November 1, 2007 – The death of Paul Tibbets. Tibbets was born in Quincy, Illinois on February 23, 1915, and enlisted in the US Army in 1937, qualifying as a pilot a year later. As the commanding officer of the 97th Bombardment Group, Tibbets flew the lead Boeing B-17 Flying Fortress in the first daylight heavy bomber mission over occupied Europe in July 1942. After returning to the US to assist with the development of the Boeing B-29 Superfortress, Tibbets became commander of the 509th Composite Group which was tasked with carrying out the nuclear raid on Japan, and piloted the Enola Gay when it dropped the Little Boy atomic bomb on Hiroshima. Tibbets was also involved in the development of the Boeing B-47 Stratojet, and retired from the US Air Force in 1966 with the rank of brigadier general.
November 1, 1957 – The de Havilland Comet returns to service. When the de Havilland DH 106 Comet entered service with British Overseas Airways Corporation (BOAC) in 1952, it was the world’s first commercial jet-powered airliner. However, two Comets broke up in midair in 1954 with the loss 56 passengers and crew. The fleet was grounded and, after extensive water tank testing, the Comet was found to be susceptible to metal fatigue from repeated pressurizations, particularly around its large windows. All new and existing Comets were fitted with strengthened fuselages and new oval windows, which solved the problem. Though sales never completely recovered, the Comet went on to a successful 30-year career and was finally retired in 1997.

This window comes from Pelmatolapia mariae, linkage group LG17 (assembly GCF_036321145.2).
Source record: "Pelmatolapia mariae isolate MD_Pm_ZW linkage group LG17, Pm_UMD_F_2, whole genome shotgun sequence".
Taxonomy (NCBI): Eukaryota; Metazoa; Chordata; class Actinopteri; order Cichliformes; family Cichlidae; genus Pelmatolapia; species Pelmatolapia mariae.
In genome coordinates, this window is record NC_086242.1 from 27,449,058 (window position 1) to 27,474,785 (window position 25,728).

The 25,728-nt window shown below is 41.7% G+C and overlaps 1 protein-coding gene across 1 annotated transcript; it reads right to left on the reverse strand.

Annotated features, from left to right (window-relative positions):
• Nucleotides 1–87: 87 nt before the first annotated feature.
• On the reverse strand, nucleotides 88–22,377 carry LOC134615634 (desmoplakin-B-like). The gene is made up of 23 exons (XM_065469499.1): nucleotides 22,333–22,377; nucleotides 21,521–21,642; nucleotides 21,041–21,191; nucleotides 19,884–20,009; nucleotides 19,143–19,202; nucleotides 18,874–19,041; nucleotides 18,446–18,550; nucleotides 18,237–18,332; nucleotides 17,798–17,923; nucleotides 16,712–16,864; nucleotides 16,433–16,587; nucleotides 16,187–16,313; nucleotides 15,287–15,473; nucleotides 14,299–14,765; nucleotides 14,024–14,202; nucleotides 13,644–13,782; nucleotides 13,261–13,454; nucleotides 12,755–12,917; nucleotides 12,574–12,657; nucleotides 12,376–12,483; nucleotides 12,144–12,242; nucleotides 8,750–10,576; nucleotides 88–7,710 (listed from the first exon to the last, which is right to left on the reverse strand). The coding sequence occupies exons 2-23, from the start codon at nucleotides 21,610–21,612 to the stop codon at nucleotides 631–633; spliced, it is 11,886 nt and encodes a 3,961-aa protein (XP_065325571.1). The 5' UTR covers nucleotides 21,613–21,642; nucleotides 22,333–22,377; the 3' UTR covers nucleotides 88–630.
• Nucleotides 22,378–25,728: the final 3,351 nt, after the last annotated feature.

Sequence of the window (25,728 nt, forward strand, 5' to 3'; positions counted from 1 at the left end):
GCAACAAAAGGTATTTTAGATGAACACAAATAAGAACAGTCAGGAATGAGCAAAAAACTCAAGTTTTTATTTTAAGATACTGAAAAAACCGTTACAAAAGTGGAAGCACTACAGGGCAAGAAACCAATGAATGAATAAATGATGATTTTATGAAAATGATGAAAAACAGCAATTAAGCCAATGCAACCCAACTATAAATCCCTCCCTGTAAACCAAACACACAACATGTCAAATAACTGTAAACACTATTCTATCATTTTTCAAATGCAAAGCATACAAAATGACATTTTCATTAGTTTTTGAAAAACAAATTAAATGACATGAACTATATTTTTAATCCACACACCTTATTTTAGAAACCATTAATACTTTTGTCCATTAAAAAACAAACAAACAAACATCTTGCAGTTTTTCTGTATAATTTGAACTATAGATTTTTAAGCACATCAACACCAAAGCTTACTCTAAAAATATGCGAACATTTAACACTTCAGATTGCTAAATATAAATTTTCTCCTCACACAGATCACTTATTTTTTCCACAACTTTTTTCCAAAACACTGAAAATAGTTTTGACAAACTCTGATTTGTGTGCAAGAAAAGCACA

November 2, 1992 – The first flight of the Airbus A330. One of a number of derivatives of Airbus’ original A300 wide-body, the A330 has a range of up to 8,300 miles and can carry as many as 335 passengers or 150,000 pounds of cargo, depending on the variant and cabin configuration. The A330 was developed alongside the four-engine A340, and shares a common airframe, though the A340 has a centerline wheel bogey. To accommodate different customers, the A330 was the first Airbus airliner to offer a choice of three different engines. Still in production today, over 1,200 A330s have been built, and they serve numerous civilian carriers, cargo companies, and militaries.
November 2, 1929 – The founding of The Ninety-Nines, an international organization of woman pilots that provides professional opportunities for women in aviation and “promotes advancement of aviation through education, scholarships, and mutual support while honoring our unique history and sharing our passion for flight.” Founded at Curtiss Field in New York by 99 of the then-117 licensed female pilots, the organization counts Amelia Earhart among its charter members, and includes such notables as Jackie Cochran, Patty Wagstaff, Jeana Yeager, Sheila Scott and astronaut Eileen Collins.